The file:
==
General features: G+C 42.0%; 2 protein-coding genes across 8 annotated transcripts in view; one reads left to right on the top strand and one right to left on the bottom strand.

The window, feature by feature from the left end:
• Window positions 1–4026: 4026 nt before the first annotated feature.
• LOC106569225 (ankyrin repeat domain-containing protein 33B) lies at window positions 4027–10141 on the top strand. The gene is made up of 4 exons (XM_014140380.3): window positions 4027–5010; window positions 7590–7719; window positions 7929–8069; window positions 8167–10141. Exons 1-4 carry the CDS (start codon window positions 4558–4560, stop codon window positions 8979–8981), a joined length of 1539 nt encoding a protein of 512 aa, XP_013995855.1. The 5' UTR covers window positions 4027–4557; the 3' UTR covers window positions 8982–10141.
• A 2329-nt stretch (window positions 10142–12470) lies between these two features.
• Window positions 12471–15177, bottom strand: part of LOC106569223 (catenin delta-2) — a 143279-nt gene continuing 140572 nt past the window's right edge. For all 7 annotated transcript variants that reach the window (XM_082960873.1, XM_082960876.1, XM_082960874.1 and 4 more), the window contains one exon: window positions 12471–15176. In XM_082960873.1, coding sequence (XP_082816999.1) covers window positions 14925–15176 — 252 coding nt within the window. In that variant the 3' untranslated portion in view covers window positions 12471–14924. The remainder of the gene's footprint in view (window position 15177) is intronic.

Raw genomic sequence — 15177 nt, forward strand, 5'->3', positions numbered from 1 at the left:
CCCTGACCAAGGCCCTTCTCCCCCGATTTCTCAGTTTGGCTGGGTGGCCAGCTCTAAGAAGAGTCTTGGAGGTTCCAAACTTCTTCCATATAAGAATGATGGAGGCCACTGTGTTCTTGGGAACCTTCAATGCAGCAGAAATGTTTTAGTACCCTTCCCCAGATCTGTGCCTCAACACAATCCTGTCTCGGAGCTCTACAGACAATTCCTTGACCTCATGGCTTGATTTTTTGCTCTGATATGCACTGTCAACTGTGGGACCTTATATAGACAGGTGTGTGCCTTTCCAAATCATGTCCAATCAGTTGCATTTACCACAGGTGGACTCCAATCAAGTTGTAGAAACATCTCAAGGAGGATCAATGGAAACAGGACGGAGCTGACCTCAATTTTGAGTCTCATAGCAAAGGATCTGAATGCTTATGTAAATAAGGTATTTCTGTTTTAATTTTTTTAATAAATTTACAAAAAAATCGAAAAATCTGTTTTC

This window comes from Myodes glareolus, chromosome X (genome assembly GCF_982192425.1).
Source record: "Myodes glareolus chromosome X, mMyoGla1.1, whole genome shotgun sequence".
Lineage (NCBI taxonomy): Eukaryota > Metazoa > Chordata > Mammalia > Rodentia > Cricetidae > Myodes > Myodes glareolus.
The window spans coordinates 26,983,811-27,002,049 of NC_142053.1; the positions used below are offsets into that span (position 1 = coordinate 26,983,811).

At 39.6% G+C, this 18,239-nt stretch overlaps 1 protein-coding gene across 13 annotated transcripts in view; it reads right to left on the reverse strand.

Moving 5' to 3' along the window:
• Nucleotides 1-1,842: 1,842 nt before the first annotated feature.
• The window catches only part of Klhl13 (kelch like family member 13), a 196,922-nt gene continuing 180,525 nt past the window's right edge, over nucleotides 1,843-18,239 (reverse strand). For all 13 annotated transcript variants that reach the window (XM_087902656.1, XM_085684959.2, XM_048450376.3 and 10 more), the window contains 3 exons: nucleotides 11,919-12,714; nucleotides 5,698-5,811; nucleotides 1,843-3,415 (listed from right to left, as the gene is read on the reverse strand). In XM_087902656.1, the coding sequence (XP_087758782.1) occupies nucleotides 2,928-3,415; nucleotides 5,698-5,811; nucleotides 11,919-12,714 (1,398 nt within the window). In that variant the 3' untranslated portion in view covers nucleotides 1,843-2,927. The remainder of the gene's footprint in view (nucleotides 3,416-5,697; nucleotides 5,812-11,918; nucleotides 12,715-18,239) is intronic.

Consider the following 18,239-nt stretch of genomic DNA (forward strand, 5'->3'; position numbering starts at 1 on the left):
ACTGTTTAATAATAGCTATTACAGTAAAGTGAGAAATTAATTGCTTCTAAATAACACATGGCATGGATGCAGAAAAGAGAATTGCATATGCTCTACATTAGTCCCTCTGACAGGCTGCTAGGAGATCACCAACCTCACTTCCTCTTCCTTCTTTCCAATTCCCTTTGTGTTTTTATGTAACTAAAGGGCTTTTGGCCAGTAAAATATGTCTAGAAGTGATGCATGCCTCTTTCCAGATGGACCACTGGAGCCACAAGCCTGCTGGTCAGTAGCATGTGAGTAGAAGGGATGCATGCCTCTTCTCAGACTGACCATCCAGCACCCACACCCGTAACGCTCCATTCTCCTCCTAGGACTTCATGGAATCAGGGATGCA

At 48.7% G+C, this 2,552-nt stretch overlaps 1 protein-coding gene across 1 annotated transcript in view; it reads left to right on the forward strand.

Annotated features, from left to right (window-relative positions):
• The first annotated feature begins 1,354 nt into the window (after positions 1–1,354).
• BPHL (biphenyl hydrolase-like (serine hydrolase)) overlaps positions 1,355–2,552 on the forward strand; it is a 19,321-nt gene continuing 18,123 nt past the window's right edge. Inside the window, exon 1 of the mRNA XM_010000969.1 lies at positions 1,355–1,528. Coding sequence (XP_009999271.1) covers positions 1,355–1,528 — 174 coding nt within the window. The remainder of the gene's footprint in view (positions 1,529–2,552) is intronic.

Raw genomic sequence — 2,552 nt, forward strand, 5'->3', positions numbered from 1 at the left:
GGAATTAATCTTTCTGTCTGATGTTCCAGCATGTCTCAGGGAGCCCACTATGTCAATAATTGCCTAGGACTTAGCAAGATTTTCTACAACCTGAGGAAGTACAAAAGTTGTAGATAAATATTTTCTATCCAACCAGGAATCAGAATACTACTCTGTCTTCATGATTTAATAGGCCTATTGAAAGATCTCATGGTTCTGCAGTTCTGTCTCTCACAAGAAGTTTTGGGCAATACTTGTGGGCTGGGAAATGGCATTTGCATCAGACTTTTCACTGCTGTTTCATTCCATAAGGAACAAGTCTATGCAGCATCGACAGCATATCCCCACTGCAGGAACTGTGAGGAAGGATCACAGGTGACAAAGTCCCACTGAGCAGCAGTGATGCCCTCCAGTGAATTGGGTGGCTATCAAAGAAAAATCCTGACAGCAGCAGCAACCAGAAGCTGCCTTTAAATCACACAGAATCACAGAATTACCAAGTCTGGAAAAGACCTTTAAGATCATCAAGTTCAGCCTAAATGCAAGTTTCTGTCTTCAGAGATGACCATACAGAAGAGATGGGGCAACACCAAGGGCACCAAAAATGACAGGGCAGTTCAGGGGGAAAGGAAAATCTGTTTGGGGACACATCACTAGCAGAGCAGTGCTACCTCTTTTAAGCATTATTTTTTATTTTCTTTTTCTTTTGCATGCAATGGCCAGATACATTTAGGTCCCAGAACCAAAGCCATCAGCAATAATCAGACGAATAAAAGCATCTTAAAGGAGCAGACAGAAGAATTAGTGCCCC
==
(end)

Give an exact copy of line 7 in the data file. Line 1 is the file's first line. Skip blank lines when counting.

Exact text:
Raw genomic sequence — 15177 nt, forward strand, 5'->3', positions numbered from 1 at the left: